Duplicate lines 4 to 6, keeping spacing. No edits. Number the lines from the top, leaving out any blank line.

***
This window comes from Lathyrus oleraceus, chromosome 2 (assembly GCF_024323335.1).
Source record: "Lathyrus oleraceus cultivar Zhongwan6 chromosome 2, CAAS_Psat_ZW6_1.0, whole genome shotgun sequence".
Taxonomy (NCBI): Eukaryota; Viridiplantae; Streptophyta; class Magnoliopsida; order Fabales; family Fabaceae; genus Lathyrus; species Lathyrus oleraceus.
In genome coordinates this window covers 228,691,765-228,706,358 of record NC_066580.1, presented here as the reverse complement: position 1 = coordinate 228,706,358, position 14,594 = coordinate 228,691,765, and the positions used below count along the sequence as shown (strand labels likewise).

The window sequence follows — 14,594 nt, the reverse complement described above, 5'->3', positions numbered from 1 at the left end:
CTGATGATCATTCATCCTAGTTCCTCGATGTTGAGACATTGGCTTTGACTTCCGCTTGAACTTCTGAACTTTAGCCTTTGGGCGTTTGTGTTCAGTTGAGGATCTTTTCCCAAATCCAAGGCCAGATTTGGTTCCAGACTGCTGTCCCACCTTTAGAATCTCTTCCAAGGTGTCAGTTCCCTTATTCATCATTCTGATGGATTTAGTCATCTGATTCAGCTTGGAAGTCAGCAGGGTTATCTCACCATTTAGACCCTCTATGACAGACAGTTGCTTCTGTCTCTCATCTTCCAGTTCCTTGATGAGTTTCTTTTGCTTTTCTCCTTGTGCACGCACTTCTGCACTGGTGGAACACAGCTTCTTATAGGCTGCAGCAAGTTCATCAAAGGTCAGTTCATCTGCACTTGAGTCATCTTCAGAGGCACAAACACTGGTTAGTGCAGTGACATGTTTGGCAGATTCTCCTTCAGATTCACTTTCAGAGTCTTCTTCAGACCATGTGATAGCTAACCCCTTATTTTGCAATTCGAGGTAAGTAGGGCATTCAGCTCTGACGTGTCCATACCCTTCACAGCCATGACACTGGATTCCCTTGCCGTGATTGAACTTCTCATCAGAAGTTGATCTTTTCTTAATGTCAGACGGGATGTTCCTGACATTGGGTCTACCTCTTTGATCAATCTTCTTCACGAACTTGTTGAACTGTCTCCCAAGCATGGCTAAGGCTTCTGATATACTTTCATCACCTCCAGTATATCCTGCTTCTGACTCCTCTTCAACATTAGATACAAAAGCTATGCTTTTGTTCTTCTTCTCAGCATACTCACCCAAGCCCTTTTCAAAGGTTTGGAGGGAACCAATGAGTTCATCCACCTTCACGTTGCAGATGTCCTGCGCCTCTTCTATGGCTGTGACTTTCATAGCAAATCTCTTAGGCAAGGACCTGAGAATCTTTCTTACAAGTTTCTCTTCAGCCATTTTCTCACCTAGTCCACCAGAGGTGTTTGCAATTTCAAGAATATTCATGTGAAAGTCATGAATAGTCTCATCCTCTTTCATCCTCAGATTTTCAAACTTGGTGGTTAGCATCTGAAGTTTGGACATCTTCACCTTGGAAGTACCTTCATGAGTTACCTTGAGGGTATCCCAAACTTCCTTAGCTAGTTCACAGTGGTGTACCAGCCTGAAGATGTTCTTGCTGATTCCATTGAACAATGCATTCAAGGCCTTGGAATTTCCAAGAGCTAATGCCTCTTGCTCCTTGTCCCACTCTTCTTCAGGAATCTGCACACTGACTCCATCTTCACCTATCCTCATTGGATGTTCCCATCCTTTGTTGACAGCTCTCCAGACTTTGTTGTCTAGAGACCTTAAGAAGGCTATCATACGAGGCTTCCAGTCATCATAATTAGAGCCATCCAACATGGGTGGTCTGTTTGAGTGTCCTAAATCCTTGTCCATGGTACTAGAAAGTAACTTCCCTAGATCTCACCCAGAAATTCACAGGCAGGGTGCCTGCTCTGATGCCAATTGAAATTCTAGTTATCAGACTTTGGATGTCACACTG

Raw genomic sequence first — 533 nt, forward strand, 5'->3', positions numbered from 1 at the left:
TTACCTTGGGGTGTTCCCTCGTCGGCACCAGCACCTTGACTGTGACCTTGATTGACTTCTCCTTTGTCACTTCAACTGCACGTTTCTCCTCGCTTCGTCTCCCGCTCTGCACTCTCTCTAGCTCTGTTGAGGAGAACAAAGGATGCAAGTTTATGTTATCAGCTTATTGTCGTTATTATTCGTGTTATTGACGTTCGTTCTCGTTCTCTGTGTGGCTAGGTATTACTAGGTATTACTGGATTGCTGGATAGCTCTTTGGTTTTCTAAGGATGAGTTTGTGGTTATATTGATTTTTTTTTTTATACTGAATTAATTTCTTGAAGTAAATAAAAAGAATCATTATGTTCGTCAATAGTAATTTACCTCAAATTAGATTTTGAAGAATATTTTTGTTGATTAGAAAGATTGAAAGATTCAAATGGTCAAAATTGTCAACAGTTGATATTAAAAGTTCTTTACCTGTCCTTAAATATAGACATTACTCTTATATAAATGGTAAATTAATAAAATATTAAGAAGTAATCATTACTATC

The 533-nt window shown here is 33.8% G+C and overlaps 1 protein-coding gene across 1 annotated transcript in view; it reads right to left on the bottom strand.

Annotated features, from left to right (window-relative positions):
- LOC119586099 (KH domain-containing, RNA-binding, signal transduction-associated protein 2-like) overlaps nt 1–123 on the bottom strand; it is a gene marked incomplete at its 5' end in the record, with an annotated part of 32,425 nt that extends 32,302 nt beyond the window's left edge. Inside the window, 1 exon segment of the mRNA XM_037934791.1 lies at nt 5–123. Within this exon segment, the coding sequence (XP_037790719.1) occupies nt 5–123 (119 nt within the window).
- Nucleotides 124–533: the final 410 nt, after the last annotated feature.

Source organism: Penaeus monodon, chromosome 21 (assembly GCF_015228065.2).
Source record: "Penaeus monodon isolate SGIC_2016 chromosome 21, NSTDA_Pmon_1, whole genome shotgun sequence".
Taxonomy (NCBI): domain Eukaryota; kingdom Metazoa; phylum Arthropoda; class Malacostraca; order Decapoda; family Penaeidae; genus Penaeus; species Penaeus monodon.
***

In genome coordinates this window covers 228,691,765-228,706,358 of record NC_066580.1, presented here as the reverse complement: position 1 = coordinate 228,706,358, position 14,594 = coordinate 228,691,765, and the positions used below count along the sequence as shown (strand labels likewise).

The window sequence follows — 14,594 nt, the reverse complement described above, 5'->3', positions numbered from 1 at the left end:
CTGATGATCATTCATCCTAGTTCCTCGATGTTGAGACATTGGCTTTGACTTCCGCTTGAACTTCTGAACTTTAGCCTTTGGGCGTTTGTGTTCAGTTGAGGATCTTTTCCCAAATCCAAGGCCAGATTTGGTTCCAGACTGCTGTCCCACCTTTAGAATCTCTTCCAAGGTGTCAGTTCCCTTATTCATCATTCTGATGGATTTAGTCATCTGATTCAGCTTGGAAGTCAGCAGGGTTATCTCACCATTTAGACCCTCTATGACAGACAGTTGCTTCTGTCTCTCATCTTCCAGTTCCTTGATGAGTTTCTTTTGCTTTTCTCCTTGTGCACGCACTTCTGCACTGGTGGAACACAGCTTCTTATAGGCTGCAGCAAGTTCATCAAAGGTCAGTTCATCTGCACTTGAGTCATCTTCAGAGGCACAAACACTGGTTAGTGCAGTGACATGTTTGGCAGATTCTCCTTCAGATTCACTTTCAGAGTCTTCTTCAGACCATGTGATAGCTAACCCCTTATTTTGCAATTCGAGGTAAGTAGGGCATTCAGCTCTGACGTGTCCATACCCTTCACAGCCATGACACTGGATTCCCTTGCCGTGATTGAACTTCTCATCAGAAGTTGATCTTTTCTTAATGTCAGACGGGATGTTCCTGACATTGGGTCTACCTCTTTGATCAATCTTCTTCACGAACTTGTTGAACTGTCTCCCAAGCATGGCTAAGGCTTCTGATATACTTTCATCACCTCCAGTATATCCTGCTTCTGACTCCTCTTCAACATTAGATACAAAAGCTATGCTTTTGTTCTTCTTCTCAGCATACTCACCCAAGCCCTTTTCAAAGGTTTGGAGGGAACCAATGAGTTCATCCACCTTCACGTTGCAGATGTCCTGCGCCTCTTCTATGGCTGTGACTTTCATAGCAAATCTCTTAGGCAAGGACCTGAGAATCTTTCTTACAAGTTTCTCTTCAGCCATTTTCTCACCTAGTCCACCAGAGGTGTTTGCAATTTCAAGAATATTCATGTGAAAGTCATGAATAGTCTCATCCTCTTTCATCCTCAGATTTTCAAACTTGGTGGTTAGCATCTGAAGTTTGGACATCTTCACCTTGGAAGTACCTTCATGAGTTACCTTGAGGGTATCCCAAACTTCCTTAGCTAGTTCACAGTGGTGTACCAGCCTGAAGATGTTCTTGCTGATTCCATTGAACAATGCATTCAAGGCCTTGGAATTTCCAAGAGCTAATGCCTCTTGCTCCTTGTCCCACTCTTCTTCAGGAATCTGCACACTGACTCCATCTTCACCTATCCTCATTGGATGTTCCCATCCTTTGTTGACAGCTCTCCAGACTTTGTTGTCTAGAGACCTTAAGAAGGCTATCATACGAGGCTTCCAGTCATCATAATTAGAGCCATCCAACATGGGTGGTCTGTTTGAGTGTCCTAAATCCTTGTCCATGGTACTAGAAAGTAACTTCCCTAGATCTCACCCAGAAATTCACAGGCAGGGTGCCTGCTCTGATGCCAATTGAAATTCTAGTTATCAGACTTTGGATGTCACACTG